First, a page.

Four of the rollers bearings 38 are associated with each ring 26, 28 so as to captively hold the rings 26, 28 for rotation about fixed axes. The rotation of rings 26, 28 are synchronized by virtue of a cable 42 constructed from steel or the like, disposed in a figure 8 pattern and trained through the grooves 44 of each ring 26, 28. One end of the cable 42 is secured to ring 26 by a clamp 48. Cable 2 is also secured intermediate its ends to ring 28 by a clamping assembly 50, thereby preventing rotation of ring 28 relative to cable 42.

A conventional helical spring 52 is connected between rings 30 and 32 by pins 54.

References now made to FIGS. 4 and 5 wherein an alternate form of the frame construction is depicted. Frame members 56, 58 and 60 are each of U-shaped cross section and comprise a base 62 and a pair of legs 64, 66 providing a channel 67. The outer periphery of rings 26, 28 are received within channel 67. The axles 40 carrying roller bearings 38 are mounted between legs 64 and 66 of each frame member. This frame construction is not only aesthetically pleasing and compact but also substantially reduces the material required to construct the frame.

In use, the hands 37 are placed on the handles 30, 32, between collars 34. As the apparatus 10 is curled, rings 30, 32 are rotated to the position shown in the phantom in FIG. 1. By virtue of cable 42, handles 30, 32 rotate in opposite directions at a synchronized rate. As handles 30, 32 are rotated, spring 52 applies programmed resistance to the rotation of handles 30, 32.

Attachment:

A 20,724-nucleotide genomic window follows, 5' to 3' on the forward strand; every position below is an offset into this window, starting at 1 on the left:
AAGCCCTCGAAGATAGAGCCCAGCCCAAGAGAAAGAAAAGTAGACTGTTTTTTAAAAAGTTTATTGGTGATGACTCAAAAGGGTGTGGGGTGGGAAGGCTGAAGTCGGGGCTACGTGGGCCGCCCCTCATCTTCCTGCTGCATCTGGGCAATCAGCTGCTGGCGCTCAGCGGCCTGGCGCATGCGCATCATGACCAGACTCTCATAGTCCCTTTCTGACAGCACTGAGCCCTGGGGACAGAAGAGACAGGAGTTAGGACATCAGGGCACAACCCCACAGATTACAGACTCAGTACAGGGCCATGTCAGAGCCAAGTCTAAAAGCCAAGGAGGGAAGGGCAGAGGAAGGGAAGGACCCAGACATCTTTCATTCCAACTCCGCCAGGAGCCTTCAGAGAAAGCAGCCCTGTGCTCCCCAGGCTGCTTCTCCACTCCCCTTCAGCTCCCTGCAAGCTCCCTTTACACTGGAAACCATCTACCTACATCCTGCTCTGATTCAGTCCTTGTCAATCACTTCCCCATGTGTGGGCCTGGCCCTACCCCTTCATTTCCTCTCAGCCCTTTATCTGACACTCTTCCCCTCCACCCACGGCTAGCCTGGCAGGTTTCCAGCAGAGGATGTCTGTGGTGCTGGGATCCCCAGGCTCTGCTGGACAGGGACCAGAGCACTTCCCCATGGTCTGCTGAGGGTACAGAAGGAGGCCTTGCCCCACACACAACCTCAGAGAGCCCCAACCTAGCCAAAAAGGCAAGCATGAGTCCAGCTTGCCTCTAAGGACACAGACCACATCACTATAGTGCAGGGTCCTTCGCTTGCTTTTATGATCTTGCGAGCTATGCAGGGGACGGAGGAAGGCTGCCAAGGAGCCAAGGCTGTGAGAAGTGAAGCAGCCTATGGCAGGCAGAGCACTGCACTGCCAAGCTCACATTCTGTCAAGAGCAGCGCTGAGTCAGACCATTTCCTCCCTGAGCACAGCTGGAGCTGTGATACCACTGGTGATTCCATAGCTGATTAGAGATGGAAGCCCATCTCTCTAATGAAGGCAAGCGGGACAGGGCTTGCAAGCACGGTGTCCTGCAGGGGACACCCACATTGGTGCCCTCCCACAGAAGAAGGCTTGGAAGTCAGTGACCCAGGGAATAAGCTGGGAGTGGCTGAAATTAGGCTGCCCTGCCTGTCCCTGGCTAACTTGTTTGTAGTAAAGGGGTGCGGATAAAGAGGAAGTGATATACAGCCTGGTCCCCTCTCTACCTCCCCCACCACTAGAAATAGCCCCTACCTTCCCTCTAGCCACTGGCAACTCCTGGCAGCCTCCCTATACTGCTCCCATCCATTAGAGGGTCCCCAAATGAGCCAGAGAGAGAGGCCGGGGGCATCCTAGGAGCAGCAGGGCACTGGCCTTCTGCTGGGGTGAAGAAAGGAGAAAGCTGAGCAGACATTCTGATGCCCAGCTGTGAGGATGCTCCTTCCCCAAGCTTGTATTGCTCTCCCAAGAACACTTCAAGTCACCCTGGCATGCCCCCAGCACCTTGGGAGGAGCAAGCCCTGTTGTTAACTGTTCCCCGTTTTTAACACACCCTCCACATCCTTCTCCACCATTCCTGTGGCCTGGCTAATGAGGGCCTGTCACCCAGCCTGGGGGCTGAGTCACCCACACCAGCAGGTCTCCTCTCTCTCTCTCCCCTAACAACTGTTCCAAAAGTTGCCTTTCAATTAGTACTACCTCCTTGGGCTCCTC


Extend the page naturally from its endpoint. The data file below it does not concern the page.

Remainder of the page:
In view of the foregoing, it is apparent that the apparatus described above not only provides for the reliable accomplishment of the objects of the invention, but does so in a particularly effective and economical manner. It is recognized, of course, that those skilled in the art may make various modifications or additions to the preferred embodiment choosen to illustrate the invention, without departing from the spirit and scope of the present contribution of the art. Accordingly, it is to be understood that the protection sought and to be afforded hereby should be deemed to extend to the subject matter claimed and all equivalents thereof fairly within the scope of the invention.

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Referenced by
Citing PatentFiling datePublication dateApplicantTitle
US4585229 *Jul 23, 1984Apr 29, 1986Brasher Tallie JExercising apparatus
US4618143 *Dec 10, 1984Oct 21, 1986Brian TwardoszWeight lifting bar
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Classifications
U.S. Classification482/106, 482/139
International ClassificationA63B23/00, A63B21/072, A63B23/12, A63B23/035, A63B21/055
Cooperative ClassificationA63B21/055, A63B21/023, A63B21/154, A63B21/0421, A63B21/4017, A63B2023/003, A63B21/0004, A63B21/0724
European ClassificationA63B21/00D, A63B21/15F6, A63B21/072B, A63B21/02B
Legal Events
DateCodeEventDescription
Mar 1, 1982ASAssignment
Owner name: SHUK, STEPHEN A, MADISON HEIGHTS, MICH,
Free format text: ASSIGNMENT OF 1/2 OF ASSIGNORS INTEREST;ASSIGNOR:COLE, JOHN W.;REEL/FRAME:003982/0478
Effective date: 19820219
Feb 23, 1988REMIMaintenance fee reminder mailed
Jul 24, 1988LAPSLapse for failure to pay maintenance fees
Oct 11, 1988FPExpired due to failure to pay maintenance fee
Effective date: 19880724